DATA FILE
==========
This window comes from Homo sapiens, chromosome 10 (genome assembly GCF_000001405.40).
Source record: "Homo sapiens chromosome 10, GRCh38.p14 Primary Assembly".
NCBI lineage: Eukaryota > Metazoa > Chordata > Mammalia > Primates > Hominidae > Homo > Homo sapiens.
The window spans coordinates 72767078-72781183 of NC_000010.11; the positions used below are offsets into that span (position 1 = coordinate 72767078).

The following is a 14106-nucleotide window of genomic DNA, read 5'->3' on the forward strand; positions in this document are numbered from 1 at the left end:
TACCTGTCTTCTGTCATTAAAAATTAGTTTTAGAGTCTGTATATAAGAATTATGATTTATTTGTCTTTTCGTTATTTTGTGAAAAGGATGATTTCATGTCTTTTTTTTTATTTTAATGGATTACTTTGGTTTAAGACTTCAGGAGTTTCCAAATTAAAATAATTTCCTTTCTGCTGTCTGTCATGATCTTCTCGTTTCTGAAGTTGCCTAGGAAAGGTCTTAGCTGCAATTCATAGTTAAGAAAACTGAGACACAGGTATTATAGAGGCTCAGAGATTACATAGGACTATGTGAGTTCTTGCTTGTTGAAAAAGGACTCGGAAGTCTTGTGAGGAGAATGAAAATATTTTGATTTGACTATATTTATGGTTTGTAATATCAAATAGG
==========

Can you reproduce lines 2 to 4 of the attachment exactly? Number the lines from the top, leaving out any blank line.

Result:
Source record: "Homo sapiens chromosome 10, GRCh38.p14 Primary Assembly".
NCBI lineage: Eukaryota > Metazoa > Chordata > Mammalia > Primates > Hominidae > Homo > Homo sapiens.
The window spans coordinates 72767078-72781183 of NC_000010.11; the positions used below are offsets into that span (position 1 = coordinate 72767078).